Chayei Sarah – Kibbush and Chizuq
1. Buying Maâ€™aras haMachpeilah
It is interesting to note that Judaismâ€™s holiest sites were not conquered but bought. Parashas Chayei Sarah opens with Avraham purchasing the Maâ€™aras haMakhpeilah and the fields around it. Later, Yaakov buys the city of Shechem from Canaanite princes, the sons of Chamor (Bereishis 33:19). Similarly, Shemuel II concludes with David haMelekh purchasing the Temple Mount in Jerusalem from Aravnah the Jebusite.
R. Yoseph Ber Soloveitchikztâ€l, explained the meaning of qinyan, acquisition, in a speech given to the student body of the Rabbi Isaac Elchanan Theological Seminary in the Spring of 1985. He noted that the root of the word qinyan is /×§× ×”/, to manufacture. (It is also used in lesaqein, to repair.) This is because of the origin of the concept of commerce. Originally people owned what they made, the animals they raised, the plants they planted. The need for people to acquire things they were not personally able to make, lead to trading, barter, and eventually money. Purchasing uses the same root, because purchasing is a surrogate for manufacturing things yourself. I manufacture this, or provide this service, convert it into money, and exchange that effort for someone elseâ€™s manufacture or effort in providing that.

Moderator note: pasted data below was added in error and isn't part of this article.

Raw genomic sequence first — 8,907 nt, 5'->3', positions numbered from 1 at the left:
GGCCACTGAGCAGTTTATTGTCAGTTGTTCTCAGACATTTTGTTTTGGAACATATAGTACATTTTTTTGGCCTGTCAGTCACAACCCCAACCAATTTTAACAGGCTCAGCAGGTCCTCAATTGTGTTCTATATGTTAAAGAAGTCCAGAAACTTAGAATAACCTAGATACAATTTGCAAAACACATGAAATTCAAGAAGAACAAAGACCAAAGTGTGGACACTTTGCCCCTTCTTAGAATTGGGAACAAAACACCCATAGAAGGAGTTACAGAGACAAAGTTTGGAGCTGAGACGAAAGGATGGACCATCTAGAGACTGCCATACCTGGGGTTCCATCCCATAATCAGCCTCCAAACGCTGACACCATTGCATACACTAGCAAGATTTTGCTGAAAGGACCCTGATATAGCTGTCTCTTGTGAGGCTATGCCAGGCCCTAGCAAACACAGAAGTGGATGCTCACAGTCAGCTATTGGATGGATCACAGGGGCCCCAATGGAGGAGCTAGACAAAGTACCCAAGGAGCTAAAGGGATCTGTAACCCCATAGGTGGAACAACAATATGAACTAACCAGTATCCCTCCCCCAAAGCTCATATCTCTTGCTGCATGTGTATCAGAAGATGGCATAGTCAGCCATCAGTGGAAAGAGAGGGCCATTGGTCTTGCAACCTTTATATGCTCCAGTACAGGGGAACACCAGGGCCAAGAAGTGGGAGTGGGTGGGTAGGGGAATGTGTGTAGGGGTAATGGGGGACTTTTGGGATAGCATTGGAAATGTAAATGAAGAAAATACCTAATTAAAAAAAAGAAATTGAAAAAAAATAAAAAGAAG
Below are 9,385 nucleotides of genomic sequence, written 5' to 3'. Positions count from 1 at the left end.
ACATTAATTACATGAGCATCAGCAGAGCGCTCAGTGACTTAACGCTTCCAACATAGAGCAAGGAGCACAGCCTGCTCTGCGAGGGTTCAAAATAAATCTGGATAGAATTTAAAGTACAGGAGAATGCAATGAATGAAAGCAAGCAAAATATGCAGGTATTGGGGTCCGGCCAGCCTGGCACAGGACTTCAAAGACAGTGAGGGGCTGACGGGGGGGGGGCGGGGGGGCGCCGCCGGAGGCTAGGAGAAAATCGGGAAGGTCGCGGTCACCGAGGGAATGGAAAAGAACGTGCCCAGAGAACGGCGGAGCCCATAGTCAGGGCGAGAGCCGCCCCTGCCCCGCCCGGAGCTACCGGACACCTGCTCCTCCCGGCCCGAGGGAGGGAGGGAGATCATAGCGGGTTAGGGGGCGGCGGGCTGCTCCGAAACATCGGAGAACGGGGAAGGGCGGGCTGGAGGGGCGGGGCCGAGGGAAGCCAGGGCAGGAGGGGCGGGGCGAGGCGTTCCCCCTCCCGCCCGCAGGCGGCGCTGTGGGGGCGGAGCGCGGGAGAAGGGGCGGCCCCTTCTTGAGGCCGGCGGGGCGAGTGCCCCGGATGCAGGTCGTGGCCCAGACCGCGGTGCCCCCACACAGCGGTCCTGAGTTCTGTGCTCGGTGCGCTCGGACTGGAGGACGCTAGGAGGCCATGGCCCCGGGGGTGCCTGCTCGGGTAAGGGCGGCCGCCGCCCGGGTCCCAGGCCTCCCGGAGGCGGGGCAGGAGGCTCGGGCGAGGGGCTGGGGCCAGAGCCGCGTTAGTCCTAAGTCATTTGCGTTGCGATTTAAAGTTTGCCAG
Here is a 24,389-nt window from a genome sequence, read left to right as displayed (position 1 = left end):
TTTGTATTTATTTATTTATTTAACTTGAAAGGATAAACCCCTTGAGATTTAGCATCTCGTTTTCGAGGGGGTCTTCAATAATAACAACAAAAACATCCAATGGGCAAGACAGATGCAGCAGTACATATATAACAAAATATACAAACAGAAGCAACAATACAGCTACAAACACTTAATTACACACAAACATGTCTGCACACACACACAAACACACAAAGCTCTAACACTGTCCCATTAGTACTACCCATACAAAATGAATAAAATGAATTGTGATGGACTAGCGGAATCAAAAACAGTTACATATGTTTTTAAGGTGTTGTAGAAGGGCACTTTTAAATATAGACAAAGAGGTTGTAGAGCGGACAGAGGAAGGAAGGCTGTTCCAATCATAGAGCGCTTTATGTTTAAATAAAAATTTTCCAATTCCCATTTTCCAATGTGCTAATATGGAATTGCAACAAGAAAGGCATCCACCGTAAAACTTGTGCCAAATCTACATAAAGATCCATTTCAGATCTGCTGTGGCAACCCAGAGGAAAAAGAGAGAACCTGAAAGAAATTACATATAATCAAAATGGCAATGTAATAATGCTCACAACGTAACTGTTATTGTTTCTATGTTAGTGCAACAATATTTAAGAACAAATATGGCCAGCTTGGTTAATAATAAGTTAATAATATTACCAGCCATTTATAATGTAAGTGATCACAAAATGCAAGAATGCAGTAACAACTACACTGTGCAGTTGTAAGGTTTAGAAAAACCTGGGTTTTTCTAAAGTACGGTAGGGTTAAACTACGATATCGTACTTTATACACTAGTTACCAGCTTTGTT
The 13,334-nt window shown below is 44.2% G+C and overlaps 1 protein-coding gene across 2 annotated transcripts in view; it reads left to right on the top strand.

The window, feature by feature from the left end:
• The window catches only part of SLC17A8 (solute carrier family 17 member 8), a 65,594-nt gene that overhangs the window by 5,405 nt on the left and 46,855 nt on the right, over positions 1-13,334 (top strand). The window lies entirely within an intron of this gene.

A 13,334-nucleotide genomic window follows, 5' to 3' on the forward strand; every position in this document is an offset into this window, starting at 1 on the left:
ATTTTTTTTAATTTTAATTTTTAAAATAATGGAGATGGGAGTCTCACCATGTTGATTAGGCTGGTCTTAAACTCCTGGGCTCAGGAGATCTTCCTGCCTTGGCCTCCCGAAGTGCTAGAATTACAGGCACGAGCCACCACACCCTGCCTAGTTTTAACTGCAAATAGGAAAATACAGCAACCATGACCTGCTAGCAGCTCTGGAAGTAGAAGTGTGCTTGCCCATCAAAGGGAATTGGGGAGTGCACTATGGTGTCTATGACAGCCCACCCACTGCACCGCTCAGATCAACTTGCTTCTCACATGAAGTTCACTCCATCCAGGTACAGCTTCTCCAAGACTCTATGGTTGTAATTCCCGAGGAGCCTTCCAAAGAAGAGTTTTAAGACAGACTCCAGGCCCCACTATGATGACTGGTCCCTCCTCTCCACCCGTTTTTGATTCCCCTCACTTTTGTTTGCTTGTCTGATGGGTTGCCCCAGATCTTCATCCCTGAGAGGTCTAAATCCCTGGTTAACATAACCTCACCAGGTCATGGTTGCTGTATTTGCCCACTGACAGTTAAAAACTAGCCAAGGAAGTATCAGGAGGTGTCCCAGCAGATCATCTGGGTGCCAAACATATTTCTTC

Once something is bought you have therefore also acquired its entire history. The person who sold it to you has effectively declared that â€œall I have done to increase its value was as a surrogate for you doing it yourself.â€